“They like the colors and the vintage look,” he says. “There are still people who would rather have the physical book than an e-book, and I think it’s the same sort of students who are attracted to using film.”

The photography site PetaPixel shot some identical wedding photos with both formats and did a side-by-side comparison to see if their team could tell the difference. They — with their trained eyes, of course — concluded that this particular film was easy to identify via its “film grain feel,” magenta skin tone and visible imperfections.

“I might just be a film snob, but I find that the vast majority of filters and presets never capture the true feel of film photos,” Dremali says. “Applying a filter isn't the same as carefully composing and taking the photo, then waiting for development and scanning. The beauty of film is, for the most part, what you see is what you get.”

Social media mimics analog tech

One of the interesting aspects of film’s resurgence is the way it is separate from and also part of our digital world. Photographer Mazzo says there’s an interesting correlation between social media filters and film’s resurgence.

“Many of the filters on Instagram are based on particular film stocks or photographers,” he says. “I think a lot of people, especially younger people who have gone through their middle and high school years using Instagram and other image-based social media, want to know where those filters come from.”

If you need proof that film is on the come-up, check out the #FilmIsNotDead hashtag on Instagram, which has over 10 million mentions. Most of them are stunning scans of images shot on film: everything from vivid schools of shimmying clownfish to powerful black-and-white portraits. Or perhaps you’ve encountered an update on the instant film camera at a wedding lately, where a current trend lets guests snap film selfies to create a modern guestbook. Other tech, like the HP Sprocket 2nd Edition, captures the tangibility of a film print by letting you print out your digital frames and share them on the spot.

Even analog technology is getting a makeover. The Reflex camera, billed as the first update on a manual 35mm SLR camera system in over 25 years, oversold its production goal on Kickstarter last year. It blends the classic appeal of an old-school film camera with new technology like an interchangeable lens mount and smartphone connectivity. And major players like Nikon and Leica still sell brand new 35-millimeter cameras.

Mico Mazza

“There’s a mystique and a meditative joy that comes from shooting film,” says photographer Mico Mazza.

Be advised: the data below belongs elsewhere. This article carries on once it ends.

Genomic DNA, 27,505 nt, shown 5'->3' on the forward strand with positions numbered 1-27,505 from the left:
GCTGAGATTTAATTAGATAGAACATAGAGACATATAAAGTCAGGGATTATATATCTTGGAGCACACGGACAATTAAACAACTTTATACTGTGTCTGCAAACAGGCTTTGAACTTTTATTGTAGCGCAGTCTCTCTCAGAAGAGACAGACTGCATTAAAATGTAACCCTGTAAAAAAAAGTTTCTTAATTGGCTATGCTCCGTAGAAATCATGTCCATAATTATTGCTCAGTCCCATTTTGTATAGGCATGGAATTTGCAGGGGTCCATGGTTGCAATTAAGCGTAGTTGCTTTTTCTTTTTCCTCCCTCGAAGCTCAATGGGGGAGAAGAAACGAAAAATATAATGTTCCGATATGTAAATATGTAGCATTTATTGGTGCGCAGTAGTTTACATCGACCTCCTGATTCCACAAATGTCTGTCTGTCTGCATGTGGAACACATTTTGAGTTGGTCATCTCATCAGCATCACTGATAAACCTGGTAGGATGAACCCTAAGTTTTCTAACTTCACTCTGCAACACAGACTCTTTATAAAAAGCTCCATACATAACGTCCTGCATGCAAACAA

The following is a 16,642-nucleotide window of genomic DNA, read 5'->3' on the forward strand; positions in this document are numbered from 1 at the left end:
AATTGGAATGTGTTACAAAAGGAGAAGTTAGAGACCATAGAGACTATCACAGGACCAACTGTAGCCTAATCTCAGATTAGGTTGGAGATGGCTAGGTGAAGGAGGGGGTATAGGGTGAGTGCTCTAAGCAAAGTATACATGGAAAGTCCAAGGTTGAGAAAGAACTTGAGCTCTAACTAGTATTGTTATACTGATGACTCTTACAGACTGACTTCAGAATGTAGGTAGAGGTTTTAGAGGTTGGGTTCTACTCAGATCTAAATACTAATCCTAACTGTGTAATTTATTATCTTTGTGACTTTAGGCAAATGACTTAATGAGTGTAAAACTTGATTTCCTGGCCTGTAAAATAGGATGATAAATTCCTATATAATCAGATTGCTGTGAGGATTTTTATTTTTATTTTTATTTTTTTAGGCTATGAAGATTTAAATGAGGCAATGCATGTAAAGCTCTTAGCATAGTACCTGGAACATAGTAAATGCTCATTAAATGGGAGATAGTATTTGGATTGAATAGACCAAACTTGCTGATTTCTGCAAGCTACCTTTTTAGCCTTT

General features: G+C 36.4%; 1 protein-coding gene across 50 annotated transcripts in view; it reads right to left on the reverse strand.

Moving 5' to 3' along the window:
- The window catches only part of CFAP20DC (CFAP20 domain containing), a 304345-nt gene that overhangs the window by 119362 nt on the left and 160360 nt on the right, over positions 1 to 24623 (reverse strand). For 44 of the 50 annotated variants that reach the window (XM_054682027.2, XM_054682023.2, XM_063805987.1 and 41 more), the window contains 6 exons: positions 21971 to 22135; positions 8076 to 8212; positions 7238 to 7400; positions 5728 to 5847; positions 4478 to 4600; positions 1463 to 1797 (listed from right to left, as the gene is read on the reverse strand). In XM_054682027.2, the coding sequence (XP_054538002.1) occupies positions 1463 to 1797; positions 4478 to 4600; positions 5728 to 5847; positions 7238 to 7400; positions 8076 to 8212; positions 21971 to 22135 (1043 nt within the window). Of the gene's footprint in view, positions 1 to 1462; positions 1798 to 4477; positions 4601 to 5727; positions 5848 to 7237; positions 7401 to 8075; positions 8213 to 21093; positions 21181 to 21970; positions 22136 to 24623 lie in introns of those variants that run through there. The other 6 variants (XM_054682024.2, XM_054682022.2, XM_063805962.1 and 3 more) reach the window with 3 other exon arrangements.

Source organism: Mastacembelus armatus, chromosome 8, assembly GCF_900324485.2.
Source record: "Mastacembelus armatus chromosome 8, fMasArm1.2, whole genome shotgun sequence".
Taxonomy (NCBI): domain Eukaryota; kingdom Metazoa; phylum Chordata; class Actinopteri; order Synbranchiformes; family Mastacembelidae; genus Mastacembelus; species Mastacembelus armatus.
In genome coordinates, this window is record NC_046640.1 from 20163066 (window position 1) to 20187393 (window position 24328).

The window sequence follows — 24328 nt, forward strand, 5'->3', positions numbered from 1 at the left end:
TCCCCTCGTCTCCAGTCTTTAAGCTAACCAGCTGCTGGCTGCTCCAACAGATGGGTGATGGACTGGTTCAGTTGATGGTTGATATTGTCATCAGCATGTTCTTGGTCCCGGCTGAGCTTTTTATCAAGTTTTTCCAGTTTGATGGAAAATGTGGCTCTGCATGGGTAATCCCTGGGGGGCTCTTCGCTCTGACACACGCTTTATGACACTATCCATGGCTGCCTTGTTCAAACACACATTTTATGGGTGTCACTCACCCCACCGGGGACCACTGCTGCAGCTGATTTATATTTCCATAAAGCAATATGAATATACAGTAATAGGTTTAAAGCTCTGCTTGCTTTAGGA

Valued, and valuable

With more photographers getting into film, film sales are seeing small, but not insignificant spikes. The Harman Technology company reported a 5 percent year-on-year increase in sales in 2017. Fujifilm, the makers of the popular Instax instant camera, saw a big revenue spike in 2018 that it attributes not to its digital camera sales, but to sales of the film-based Instax camera. This year, Kodak also decided to bring back its Ektachrome 100 film, a professional-grade slide film that was used for years in National Geographic before being discontinued in 2012.

“There’s definitely been an uptick in interest,” says Henry Posner, director of corporate communications for B&H Photo Video and a photographer himself. “We see a lot of curiosity about cameras and shooting techniques — and whether film shooting techniques are applicable in digital."

Just as corporations are benefiting from the film boom, Michigan State's Walgren says that for photographers, paper prints are also smart business.

“If you shoot on film and print with chemistry and paper, the object you create is much more valuable in the marketplace,” she says. “There is an inherent respect for the handmade that is re-emerging after years of trying to replace the analog ways with the new and sexy methods.”

Karen Thurman, owner of the U.K.-based Thurmanovich Gallery, agrees. She says that film prints pack an extra-special punch for her business, which is increasingly moving toward photographers who specialize in analog photographic processes.

“We only sell in limited editions, so we’re looking for unique,” she says. “Even if two prints are printed one after the other, they’re never going to be exactly the same.”

Shoot your shot

If you want to try shooting with film , here are a few tips from the pros:

  1. Learn how to meter by eye. “This is something that really scared me at first,” Dremali says, “but it's really not so hard to guesstimate your exposure.” When in doubt, he says, you should err on the side of overexposing. “Film is very forgiving when you overexpose it, but gets very grainy and loses a ton of detail when you underexpose it.”

  2. Take it slow! “When you first start shooting, take your time, compose your shot as best you can, then fire the shutter,” Mazza says. “Film photography is equal parts meditation and art.”

  3. Lean into the constraints of the medium. “Not being able to take thousands and thousands of pictures and see them immediately can force someone to be more intentional in the way they photograph,” Crumm says.

  4. Consider developing your own prints. “It’s relatively easy,” Dremali says. “There are kits to get it all done in your own home, which makes the process a lot cheaper.”

  5. Don’t get discouraged. If you’ve never shot on film, the process can be a little daunting, but hang in there. “Once you see your negatives for the first time, and get your first prints back, you’ll see a little bit of that magic and you won’t want to stop,” Mazza says.